There are fertile sprouts from that stump of indymedia. The knapsacks that always crowded the IMC spaces now cushion the floors of lowpower radio stations, community gardens and migrant camps. Some of the old chock full hard drives are still blinking and some of the earliest IMC groups still produce. The NY IMC started a newspaper in 2001, “The Indypendent” which has grown to be an important source of non-sectarian progressive news, covering local NYC issues, but also providing an overview of movements in many regions of the earth. The circulation figure is 50,00 copies, and it is available in every borough and via mail to many subscribers.
Other IMCs have created permanent physical centers for activist work. In 2015 Indymedia Urbana/Champaign in Illinois (UCI) celebrated a tenth anniversary in their impressively monumental home—the former federal style post office—now transformed to an indymedia cultural community center housing 65 organizations which include radio station, a prison library program, which has donated over 50,000 books to Illinois prisons, a recycling bicycle project, a migrant information center and a web hosting service for over 200 non-profit organizations. The building also still houses the post office, now renting space from indymedia.
The IMC UCI mission statement gives a sense of their broad scope and idealistic goals:“We foster the creation and distribution of media, art, and narratives emphasizing underrepresented voices and perspectives and promote empowerment and expression through media and arts education.”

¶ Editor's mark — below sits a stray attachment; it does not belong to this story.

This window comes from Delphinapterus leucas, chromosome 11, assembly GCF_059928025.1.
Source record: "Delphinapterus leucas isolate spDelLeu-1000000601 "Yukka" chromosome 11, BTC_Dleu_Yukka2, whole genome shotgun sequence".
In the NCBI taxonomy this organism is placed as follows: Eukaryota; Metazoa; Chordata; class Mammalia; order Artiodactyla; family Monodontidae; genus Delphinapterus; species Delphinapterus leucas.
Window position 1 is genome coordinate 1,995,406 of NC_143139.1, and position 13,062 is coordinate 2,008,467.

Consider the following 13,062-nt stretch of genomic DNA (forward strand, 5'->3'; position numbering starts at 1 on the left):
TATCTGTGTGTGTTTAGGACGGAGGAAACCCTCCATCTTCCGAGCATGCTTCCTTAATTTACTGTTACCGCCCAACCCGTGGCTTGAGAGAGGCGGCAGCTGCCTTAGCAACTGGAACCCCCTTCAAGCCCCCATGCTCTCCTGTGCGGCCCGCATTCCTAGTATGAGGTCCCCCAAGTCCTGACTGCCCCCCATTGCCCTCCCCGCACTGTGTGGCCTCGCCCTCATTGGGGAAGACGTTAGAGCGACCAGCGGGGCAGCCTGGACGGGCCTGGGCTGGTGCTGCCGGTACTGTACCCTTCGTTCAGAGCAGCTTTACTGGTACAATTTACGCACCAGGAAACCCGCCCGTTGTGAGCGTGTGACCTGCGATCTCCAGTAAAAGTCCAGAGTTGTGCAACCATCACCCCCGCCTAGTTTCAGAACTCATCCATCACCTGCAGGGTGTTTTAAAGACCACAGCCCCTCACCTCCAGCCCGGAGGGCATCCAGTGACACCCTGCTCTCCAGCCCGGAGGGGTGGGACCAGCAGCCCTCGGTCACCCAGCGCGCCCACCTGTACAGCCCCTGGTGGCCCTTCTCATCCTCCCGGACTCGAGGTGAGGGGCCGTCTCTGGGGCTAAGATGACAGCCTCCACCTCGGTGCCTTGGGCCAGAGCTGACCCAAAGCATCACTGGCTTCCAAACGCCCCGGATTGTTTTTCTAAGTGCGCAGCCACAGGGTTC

IMC (Independent Media Center in Champaign, Illinois, the former main post office. The post office now rents space from Indymedia.
Radio has been an important outreach for indymedia groups. UCI indymedia, in addition to running their own community radio station, has helped others navigate the red tape and jump through the hoops for station licensing. Houston Indymedia still produces a weekly radio program on the local Pacifica FM station. Indymedia Hudson/Mohawk bought a defunct church and created The Sanctuary for Independent Media and have provided information and assistance to several low power local stations and are now scheduled to turn on a full power station for the New York State capitol region. http://www.mediasanctuary.org/WOOC
In Rochester, NY, the Indymedia Collective bought the abandoned clubhouse of the local Elks organization. The space is called The Flying Squirrel and provides a base for meetings of many activist groups, art exhibitions, graffiti workshops, a bookstore and a weekend music venue for young punk bands.
There have been Indymedia initiatives in Africa and in July 2015, the sixth African Indymedia convergence took place in Accra, Ghana with activists from 8 countries. Their meeting was timed to coincide with the annual AMARC Conference (Associacion Media Alternative Radio Communitaire) Radio activists caravaned from several countries, and held skill sharing workshops, building radios, training with computer software for radio and exchanging tips for organizing in their countries. AMARC old timers contributed their experience and breadth to the Indymedia Africa meeting, just as the presence of Indymedia/Africa’s activists expanded the diversity of AMARC’s gathering.
2007 Indymedia Convergence in Kenya: Building Radio at Maseno University